For many of us, as we approach retirement or age 65 we begin to think about Medicare. Many people just aren’t sure where to get started and are unsure of where to turn for help. This post is a resource to help with the basics and some common questions. For more detailed questions or additional help at no cost, you can talk to a trusted licensed insurance agent or broker or your local State Health Insurance Assistance Program (SHIP) office. Medicare can also be contacted by
phone 1-800-MEDICARE (1-800-633-4227) or online at You should be wary of any phone calls you receive about Medicare and even advertisements on tv, in the mail and online. Despite many rules, ads and calls can be aggressive and
sometimes misleading.

I am turning 65 this year, what should I do about insurance?

Most people decide to sign up for Medicare when they turn 65 unless they prefer to continue using their employer sponsored health plan if they are still working. Some employers require you to switch to Medicare when you are eligible, consult your HR department for more information, including when employer coverage might end.

I have decided to sign up for Medicare, how do I do that?

You can contact Social Security up to 3 months before you turn 65 (and no later than 3 months after your birthday) and make an appointment in the office or call 1-800-772-1213 or go online Some people will automatically get Part A and Part B if they are already getting benefits from Social Security or the Railroad Retirement Board (RRB) or are under 65 and have a disability.

What is Part A? Part B? Part C? Part D?

Parts A and B are considered Original Medicare. Part A is basically hospital coverage and most people do not have to pay
for Part A, Part B is basically your non-hospital medical services and essentially you pay a deductible and then 20% of the costs, the standard monthly premium for 2023 is $164.90 but you may pay more if your income is above certain amounts. Part
C is also called Medicare Advantage or an All-in-one plan, these include parts A & B and usually Part D which is your prescription drug coverage. Essentially, Part C is a private company’s version of Medicare, each plan is required to cover at least everything Medicare does or more and can also include extras like dental, vision, hearing, fitness membership, over the counter allowance for things like vitamins and bandages, transportation, and more. These plans are often advertised on tv and mailings. If you have an Advantage plan you continue to pay your Part B premium to Medicare and you can choose how to pay the premium for the Advantage plan if there is one (many are $0 premium). Many of these plans do not have a deductible,
you pay set copays and there is a maximum out of pocket amount which is the most you pay in a calendar year for copays and coinsurance. If you do not sign up for Part B and Part D when you are first eligible, you may have to pay late enrollment fees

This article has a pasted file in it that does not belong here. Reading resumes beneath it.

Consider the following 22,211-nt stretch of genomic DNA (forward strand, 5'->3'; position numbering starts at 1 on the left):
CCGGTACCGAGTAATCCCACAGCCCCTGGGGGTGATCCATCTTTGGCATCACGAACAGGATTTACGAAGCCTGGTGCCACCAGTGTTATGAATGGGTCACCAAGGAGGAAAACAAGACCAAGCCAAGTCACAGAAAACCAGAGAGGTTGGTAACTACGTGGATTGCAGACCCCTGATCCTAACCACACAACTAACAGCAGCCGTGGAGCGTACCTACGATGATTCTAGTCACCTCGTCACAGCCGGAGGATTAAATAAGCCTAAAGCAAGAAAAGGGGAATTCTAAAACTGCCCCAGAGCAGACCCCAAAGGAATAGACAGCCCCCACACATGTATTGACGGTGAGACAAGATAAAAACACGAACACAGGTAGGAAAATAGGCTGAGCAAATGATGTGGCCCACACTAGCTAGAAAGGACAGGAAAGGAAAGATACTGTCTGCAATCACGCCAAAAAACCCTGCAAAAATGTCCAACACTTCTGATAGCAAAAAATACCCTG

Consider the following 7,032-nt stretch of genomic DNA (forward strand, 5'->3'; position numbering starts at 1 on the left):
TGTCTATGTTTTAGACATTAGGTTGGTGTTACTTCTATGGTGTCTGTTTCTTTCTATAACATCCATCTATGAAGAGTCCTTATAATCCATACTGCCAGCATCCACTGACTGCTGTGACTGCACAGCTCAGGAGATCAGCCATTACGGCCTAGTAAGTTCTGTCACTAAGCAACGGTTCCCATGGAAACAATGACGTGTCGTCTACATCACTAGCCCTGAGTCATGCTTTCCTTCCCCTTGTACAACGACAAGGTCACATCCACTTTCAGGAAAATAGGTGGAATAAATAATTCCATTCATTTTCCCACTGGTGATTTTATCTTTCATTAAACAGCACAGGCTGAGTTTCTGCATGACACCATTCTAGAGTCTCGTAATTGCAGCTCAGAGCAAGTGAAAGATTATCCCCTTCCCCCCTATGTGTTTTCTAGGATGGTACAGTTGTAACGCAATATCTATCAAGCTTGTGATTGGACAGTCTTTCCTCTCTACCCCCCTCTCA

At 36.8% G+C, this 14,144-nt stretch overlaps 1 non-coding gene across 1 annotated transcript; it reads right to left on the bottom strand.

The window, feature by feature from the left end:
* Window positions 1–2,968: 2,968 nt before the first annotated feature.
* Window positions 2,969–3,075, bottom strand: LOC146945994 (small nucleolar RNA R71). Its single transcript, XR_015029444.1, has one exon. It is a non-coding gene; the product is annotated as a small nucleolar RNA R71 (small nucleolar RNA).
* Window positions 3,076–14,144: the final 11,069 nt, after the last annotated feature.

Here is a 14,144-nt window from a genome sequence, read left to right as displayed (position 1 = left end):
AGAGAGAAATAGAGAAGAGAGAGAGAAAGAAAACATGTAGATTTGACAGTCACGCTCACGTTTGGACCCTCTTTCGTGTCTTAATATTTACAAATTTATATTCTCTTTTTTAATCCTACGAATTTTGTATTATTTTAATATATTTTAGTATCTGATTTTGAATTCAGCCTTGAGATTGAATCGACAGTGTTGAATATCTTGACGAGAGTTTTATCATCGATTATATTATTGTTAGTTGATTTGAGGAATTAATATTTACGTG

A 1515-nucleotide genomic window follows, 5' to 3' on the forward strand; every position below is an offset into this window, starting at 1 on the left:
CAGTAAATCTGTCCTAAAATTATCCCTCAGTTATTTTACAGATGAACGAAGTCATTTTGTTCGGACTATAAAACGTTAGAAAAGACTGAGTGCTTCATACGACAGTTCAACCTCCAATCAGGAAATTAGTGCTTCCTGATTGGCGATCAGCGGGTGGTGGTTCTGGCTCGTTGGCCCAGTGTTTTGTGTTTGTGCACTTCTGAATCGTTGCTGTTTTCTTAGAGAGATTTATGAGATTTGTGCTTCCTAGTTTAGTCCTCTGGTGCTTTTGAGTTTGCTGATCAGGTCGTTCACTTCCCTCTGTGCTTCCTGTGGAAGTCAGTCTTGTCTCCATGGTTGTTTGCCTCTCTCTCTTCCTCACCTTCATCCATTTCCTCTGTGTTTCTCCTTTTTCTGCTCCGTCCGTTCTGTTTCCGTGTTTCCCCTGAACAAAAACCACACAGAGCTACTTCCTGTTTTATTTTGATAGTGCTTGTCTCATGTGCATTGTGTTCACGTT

every month as long as you have Medicare. If the delay in enrollment is because you had coverage through your employer you may not have the penalty.

And those other plans like G and N?

Those other letter plans like F, G, and N are Medicare Supplement Plans which help to pay what Medicare doesn’t. These
supplement plans often have a rate increase yearly and are a much higher premium up front than Advantage plans and do not include dental, vision, hearing, or the extras. You also need to continue paying your Medicare premium and you need a
separate Part D prescription drug plan with its own premium in addition to the medication copays. With these plans you pay more upfront whether you use the plan or not and you can use it anywhere that accepts Medicare. Advantage plans are
more of a pay as you go type model that use networks and they offer the extra perks.

I am a federal employee, what should I do?

Contact your HR department for guidance. If you leave the federal employee benefits you may not be able to get them back. Each branch of government has its own options and they can vary widely.

I am a veteran and get healthcare at the VA, do I need anything else?

Many people with VA coverage choose to have a $0 premium Medicare Advantage Plan as a backup option if they cannot get care at the VA or want to see a specific doctor or practice. There are plans specifically designed with veterans in mind that offer dental, vision, hearing, fitness membership, transportation and other extras. If you go to the VA you use that coverage, if you go outside the VA you use the Advantage Plan coverage but never both.

How do I figure out which type of coverage is best for me?

First, think about what is important to you. Coverage of certain prescriptions? Dental/Vision/Hearing coverage? Concern about paying copays? Will you be traveling? Certain doctors being in the network? What is your budget for healthcare? Then talk to a licensed agent or broker, call Medicare or research plans on the website above (Medicare provides links to each insurance company’s website for additional details), or contact your local State Health Insurance Program office. Everyone has a unique
situation and what works for your friend might not work for you.